On 22 July 1841, two monks and a lay brother left La Trappe Abbey in "Orne" and settled in Brittany at Timadeuc (Bréhan) in the diocese of Vannes. That is how monastic life was born in this place where we are now.

In the VIth century, under Saint Benedict, Benedictine monasticism was born and it quickly became preeminent thanks to its balance of the human and the spiritual.
Still today, at least in the West, most communities of monks and nuns live according to the Rule of Saint Benedict.


Cistercian life was born at Cîteaux Abbey in Burgundy in 1098 when monks from Benedictine Molesmes Abbey, under the leadership of Saint Robert, decided to return to the purity of the Rule of Saint Benedict. After difficult beginnings, Cîteaux became famous especially thanks to Saint Bernard who died in 1153.

Cistercian monks, like their Benedictine brothers, wanted to get on with the work of the first Desert Fathers. Some chose to live alone, as hermits, like Saint Anthony the Great who lived in Egypt. Others, following Saint Pachomius and Saint Basil, created a form of monasticism which was structured in communities of monks. It is cenobitism which characterizes the monks’ life at Timadeuc.


In fact, monastic life has existed in embryo in ancient Asian religions since men and women decided to stand apart in search of interiority.
We also know that Jesus himself wanted to begin his ministry staying 40 days in the desert where he was led by the Spirit. The Christian monks of today through their life of silence and solitude always like to refer to that experience of Jesus.

While we live that experience here at Timadeuc, we enter a long history which, over centuries, appears to be a patient and persevering research of God, he whose real name is LOVE !


The Community Today

"Thus they should anticipate one another in honor."

The Rule of Saint Benedict, chapter 72.

The Community Today


One of the first questions asked by our guests when they come to Timadeuc for the first time is :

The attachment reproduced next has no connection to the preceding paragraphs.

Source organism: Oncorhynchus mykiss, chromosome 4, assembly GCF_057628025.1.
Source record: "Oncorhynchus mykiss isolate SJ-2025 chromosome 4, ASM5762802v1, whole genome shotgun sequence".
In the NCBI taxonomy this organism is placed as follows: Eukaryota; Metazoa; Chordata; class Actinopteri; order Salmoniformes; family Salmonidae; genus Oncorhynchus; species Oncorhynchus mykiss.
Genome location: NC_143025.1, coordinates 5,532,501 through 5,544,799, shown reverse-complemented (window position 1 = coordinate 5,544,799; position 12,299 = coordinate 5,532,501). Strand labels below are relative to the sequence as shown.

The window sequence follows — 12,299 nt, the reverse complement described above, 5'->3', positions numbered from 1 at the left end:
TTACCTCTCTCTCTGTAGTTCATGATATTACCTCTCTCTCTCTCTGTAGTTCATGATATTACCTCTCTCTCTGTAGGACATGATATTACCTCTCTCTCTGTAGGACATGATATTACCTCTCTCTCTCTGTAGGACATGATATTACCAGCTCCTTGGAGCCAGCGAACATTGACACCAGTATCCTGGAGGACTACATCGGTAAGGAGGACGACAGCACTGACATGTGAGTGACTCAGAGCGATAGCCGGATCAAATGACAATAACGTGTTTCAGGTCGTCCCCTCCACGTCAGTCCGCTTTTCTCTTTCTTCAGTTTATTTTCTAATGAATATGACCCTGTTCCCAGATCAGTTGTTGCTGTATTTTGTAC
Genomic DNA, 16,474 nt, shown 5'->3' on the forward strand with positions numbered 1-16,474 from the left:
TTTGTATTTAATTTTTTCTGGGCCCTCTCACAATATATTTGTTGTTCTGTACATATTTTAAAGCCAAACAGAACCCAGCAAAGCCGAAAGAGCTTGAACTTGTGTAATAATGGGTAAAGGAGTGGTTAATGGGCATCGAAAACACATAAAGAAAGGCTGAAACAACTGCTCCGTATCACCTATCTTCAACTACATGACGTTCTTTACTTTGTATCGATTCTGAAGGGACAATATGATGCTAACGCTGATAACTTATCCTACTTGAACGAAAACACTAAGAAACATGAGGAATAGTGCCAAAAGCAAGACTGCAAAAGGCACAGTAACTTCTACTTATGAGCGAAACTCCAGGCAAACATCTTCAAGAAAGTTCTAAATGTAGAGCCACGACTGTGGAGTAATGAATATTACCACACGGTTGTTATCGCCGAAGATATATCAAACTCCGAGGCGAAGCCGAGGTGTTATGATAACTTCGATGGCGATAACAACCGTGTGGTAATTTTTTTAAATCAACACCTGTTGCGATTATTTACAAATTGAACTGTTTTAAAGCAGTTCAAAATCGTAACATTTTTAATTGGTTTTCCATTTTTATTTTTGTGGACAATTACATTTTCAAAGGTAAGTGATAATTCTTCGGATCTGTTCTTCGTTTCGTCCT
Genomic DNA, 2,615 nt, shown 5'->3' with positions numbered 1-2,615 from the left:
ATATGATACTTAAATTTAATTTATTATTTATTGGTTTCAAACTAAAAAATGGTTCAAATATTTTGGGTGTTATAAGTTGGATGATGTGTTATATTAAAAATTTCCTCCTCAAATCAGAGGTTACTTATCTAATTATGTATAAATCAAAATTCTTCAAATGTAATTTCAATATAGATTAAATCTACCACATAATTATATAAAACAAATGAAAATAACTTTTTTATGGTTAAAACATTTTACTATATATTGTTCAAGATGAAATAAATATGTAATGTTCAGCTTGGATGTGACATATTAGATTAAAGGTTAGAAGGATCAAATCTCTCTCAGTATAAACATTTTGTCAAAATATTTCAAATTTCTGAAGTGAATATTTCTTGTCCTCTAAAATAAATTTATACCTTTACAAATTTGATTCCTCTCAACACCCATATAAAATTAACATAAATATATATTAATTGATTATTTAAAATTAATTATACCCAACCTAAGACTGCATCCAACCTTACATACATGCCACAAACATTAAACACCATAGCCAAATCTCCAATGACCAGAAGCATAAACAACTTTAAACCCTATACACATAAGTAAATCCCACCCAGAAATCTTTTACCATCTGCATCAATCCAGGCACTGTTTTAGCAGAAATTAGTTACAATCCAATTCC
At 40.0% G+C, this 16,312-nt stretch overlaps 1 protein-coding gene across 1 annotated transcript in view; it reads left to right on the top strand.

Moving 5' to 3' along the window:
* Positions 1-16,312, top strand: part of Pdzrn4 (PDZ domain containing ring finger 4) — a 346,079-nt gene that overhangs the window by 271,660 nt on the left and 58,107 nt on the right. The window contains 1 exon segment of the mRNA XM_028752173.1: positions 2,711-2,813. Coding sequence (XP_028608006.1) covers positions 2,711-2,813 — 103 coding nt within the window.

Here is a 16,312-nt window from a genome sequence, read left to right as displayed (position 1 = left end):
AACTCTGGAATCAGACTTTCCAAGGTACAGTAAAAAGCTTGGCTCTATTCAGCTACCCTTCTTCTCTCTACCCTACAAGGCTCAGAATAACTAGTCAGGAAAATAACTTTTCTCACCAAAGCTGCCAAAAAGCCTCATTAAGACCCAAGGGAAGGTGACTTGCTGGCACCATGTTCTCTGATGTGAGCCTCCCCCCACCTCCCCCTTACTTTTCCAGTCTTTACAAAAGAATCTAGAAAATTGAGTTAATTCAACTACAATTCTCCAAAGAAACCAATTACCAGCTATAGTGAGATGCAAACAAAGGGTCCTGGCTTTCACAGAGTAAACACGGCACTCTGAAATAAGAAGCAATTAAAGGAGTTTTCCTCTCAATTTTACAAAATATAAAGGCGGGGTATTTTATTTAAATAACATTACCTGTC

"How many are you ?"
And we should answer :

"We try to be one !"
That is how the deepest truth about a monastic community can be told as it is by nature a mystery of communion : a mystery which connects hearts filled with the same thirst and the same desire "Prefer nothing to Christ".

Called to enter the "school of service of the Lord" dear to Saint Benedict, we have made a radical choice which gives meaning to all our personal and community life.
The monastery becomes a "school of charity" as brotherly life and mutual service teach us to love one another. That love calls us to a simple and plain lifestyle.


"Ora et labora" : this Benedictine motto very well defines the balance of the Cistercian monastic day, divided between prayer and work. The unity of the community is built around community work and around meals taken together in the refectory. And much more around the services in the choir and the celebration of the Eucharist : the essential moment of all to live united to Christ, united to one another.

There are currently 20 brothers at the abbey.
Each one is unique but together we do our best to live in unity and peace which will come in ourselves and between us only if we give up our own schemes to enter God’s scheme of love.
As a sign of God’s presence at the heart of the world, our Cistercian monastic life is turned towards the coming Realm. It is already a communion of love with the Father according to the words of Jesus :

"That all of them may be one, Father, just as you are in me and I am in you. May they also be in us so that the world may believe that you have sent me."

The life in the Abbey

Film

The life in the Abbey